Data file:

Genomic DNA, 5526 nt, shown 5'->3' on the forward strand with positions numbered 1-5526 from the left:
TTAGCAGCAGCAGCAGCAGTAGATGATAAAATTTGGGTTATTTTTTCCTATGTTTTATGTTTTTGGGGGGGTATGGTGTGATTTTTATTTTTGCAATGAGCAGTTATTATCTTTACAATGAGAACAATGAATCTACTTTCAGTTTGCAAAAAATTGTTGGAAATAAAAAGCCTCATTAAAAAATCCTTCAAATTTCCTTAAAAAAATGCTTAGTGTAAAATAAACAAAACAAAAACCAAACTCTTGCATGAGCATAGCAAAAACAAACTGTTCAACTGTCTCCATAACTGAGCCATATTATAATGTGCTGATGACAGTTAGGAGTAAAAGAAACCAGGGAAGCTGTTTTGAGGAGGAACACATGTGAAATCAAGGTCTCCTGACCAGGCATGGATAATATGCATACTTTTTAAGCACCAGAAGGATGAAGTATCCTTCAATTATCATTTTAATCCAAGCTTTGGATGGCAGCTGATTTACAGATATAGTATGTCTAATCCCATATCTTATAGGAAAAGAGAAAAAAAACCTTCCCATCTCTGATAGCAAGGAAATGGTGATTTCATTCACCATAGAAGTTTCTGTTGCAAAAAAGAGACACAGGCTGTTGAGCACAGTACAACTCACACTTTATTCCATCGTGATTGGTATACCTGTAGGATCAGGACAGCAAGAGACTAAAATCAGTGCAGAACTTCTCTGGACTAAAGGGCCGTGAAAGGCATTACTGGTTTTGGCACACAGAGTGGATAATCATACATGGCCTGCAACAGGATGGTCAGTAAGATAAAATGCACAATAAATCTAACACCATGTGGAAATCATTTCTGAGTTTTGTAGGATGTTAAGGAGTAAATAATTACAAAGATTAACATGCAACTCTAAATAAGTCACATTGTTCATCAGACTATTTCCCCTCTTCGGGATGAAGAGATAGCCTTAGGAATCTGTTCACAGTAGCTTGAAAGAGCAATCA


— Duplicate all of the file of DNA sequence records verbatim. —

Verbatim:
Genomic DNA, 5526 nt, shown 5'->3' on the forward strand with positions numbered 1-5526 from the left:
TTAGCAGCAGCAGCAGCAGTAGATGATAAAATTTGGGTTATTTTTTCCTATGTTTTATGTTTTTGGGGGGGTATGGTGTGATTTTTATTTTTGCAATGAGCAGTTATTATCTTTACAATGAGAACAATGAATCTACTTTCAGTTTGCAAAAAATTGTTGGAAATAAAAAGCCTCATTAAAAAATCCTTCAAATTTCCTTAAAAAAATGCTTAGTGTAAAATAAACAAAACAAAAACCAAACTCTTGCATGAGCATAGCAAAAACAAACTGTTCAACTGTCTCCATAACTGAGCCATATTATAATGTGCTGATGACAGTTAGGAGTAAAAGAAACCAGGGAAGCTGTTTTGAGGAGGAACACATGTGAAATCAAGGTCTCCTGACCAGGCATGGATAATATGCATACTTTTTAAGCACCAGAAGGATGAAGTATCCTTCAATTATCATTTTAATCCAAGCTTTGGATGGCAGCTGATTTACAGATATAGTATGTCTAATCCCATATCTTATAGGAAAAGAGAAAAAAAACCTTCCCATCTCTGATAGCAAGGAAATGGTGATTTCATTCACCATAGAAGTTTCTGTTGCAAAAAAGAGACACAGGCTGTTGAGCACAGTACAACTCACACTTTATTCCATCGTGATTGGTATACCTGTAGGATCAGGACAGCAAGAGACTAAAATCAGTGCAGAACTTCTCTGGACTAAAGGGCCGTGAAAGGCATTACTGGTTTTGGCACACAGAGTGGATAATCATACATGGCCTGCAACAGGATGGTCAGTAAGATAAAATGCACAATAAATCTAACACCATGTGGAAATCATTTCTGAGTTTTGTAGGATGTTAAGGAGTAAATAATTACAAAGATTAACATGCAACTCTAAATAAGTCACATTGTTCATCAGACTATTTCCCCTCTTCGGGATGAAGAGATAGCCTTAGGAATCTGTTCACAGTAGCTTGAAAGAGCAATCA